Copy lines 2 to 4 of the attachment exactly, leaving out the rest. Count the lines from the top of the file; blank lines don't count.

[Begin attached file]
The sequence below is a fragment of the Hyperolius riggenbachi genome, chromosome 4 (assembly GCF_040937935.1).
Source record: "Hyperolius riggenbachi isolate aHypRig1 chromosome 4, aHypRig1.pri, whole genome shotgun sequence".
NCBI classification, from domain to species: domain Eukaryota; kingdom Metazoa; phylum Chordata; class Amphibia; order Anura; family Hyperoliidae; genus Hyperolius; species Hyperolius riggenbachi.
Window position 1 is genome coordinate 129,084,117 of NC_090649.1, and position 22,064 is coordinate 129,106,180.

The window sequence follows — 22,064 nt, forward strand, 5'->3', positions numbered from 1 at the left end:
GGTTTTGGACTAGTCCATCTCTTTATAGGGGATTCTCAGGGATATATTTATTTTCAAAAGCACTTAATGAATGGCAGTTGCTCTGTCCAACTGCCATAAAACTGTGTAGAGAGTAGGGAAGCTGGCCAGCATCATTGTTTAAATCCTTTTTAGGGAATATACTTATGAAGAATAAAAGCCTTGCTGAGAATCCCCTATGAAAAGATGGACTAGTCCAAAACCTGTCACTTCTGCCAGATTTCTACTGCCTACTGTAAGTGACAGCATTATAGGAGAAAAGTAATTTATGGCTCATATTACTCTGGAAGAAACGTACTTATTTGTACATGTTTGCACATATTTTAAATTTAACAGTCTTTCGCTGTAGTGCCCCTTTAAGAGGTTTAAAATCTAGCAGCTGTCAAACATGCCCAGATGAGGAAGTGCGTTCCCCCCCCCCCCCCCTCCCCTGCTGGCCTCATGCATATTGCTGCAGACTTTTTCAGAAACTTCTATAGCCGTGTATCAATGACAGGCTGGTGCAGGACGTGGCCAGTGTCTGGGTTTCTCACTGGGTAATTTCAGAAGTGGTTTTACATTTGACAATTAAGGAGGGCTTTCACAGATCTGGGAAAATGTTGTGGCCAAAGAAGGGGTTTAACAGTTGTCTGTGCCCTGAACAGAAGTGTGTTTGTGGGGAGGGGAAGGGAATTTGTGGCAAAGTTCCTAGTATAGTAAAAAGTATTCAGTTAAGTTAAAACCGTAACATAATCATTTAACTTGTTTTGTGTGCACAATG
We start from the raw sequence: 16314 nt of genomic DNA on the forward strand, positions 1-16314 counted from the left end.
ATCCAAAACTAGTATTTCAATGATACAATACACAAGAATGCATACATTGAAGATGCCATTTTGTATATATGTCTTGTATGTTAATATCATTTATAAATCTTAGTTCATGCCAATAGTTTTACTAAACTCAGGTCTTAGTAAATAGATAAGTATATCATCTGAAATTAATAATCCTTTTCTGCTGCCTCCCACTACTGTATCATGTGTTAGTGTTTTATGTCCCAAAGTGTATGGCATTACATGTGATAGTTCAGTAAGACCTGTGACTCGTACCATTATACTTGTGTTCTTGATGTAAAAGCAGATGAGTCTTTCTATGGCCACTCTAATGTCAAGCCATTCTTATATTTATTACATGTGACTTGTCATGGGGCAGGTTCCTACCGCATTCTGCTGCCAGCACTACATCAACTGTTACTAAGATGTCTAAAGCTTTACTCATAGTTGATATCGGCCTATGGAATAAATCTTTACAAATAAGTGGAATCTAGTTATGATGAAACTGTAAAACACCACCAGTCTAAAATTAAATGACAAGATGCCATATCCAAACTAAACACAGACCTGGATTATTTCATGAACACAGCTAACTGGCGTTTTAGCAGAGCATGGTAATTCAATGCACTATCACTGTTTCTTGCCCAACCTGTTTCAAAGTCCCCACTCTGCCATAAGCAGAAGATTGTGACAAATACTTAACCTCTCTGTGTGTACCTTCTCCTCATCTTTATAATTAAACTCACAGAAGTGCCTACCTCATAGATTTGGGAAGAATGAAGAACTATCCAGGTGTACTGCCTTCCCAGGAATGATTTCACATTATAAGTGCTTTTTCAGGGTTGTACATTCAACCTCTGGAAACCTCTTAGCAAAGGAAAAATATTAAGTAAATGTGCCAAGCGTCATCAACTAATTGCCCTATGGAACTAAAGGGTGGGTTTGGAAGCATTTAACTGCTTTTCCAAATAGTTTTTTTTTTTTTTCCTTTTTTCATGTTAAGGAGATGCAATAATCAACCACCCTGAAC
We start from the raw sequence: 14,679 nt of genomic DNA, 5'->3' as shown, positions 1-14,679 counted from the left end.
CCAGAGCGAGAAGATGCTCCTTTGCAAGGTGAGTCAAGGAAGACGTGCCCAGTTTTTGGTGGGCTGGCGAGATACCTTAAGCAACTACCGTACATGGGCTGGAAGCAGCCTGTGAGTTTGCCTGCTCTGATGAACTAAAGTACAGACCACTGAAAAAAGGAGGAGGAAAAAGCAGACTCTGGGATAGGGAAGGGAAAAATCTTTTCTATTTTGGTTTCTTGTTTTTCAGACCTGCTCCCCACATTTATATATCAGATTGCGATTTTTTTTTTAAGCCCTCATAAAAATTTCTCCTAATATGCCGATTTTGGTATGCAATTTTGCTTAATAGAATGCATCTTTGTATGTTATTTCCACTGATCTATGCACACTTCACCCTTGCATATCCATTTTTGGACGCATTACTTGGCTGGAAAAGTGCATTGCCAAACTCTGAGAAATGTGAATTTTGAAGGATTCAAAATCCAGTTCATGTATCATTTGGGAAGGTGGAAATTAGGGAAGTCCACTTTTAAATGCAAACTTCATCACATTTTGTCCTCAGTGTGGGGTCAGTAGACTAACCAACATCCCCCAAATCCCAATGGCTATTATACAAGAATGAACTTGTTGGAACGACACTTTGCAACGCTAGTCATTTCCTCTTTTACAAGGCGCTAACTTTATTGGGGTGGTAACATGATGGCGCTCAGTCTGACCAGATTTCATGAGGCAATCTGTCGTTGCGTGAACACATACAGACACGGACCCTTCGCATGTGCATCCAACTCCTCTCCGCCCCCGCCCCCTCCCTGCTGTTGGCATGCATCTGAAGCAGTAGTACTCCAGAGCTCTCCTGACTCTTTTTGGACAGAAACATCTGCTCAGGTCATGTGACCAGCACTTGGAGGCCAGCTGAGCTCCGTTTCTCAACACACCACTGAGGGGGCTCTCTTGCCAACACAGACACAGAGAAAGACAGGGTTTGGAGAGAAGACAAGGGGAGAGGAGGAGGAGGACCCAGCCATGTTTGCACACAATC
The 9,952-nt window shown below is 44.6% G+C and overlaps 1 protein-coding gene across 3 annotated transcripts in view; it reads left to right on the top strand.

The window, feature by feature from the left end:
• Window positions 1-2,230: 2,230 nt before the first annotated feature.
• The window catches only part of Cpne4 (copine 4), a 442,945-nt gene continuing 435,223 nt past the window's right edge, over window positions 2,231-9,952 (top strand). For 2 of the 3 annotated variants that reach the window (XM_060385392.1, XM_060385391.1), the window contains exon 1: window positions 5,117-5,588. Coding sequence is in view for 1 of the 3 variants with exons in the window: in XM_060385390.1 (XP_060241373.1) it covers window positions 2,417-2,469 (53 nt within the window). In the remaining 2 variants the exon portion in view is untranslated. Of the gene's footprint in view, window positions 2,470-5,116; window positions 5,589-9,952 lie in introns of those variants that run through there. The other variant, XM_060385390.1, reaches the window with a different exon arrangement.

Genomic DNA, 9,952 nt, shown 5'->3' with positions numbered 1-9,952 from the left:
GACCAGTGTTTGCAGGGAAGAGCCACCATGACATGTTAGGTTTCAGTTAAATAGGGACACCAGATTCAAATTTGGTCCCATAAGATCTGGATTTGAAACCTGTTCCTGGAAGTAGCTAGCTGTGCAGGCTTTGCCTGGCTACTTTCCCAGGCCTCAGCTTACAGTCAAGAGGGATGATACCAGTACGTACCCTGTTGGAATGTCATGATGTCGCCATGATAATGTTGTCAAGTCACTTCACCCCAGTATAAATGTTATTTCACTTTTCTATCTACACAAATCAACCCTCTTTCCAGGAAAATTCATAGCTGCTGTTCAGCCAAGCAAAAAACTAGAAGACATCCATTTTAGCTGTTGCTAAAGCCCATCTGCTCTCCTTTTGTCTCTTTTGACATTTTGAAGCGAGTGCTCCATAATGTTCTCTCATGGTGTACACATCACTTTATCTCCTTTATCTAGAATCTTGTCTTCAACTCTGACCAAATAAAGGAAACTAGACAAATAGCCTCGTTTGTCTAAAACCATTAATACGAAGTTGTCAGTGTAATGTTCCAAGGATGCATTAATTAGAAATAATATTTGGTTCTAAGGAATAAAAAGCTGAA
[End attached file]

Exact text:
Source record: "Hyperolius riggenbachi isolate aHypRig1 chromosome 4, aHypRig1.pri, whole genome shotgun sequence".
NCBI classification, from domain to species: domain Eukaryota; kingdom Metazoa; phylum Chordata; class Amphibia; order Anura; family Hyperoliidae; genus Hyperolius; species Hyperolius riggenbachi.
Window position 1 is genome coordinate 129,084,117 of NC_090649.1, and position 22,064 is coordinate 129,106,180.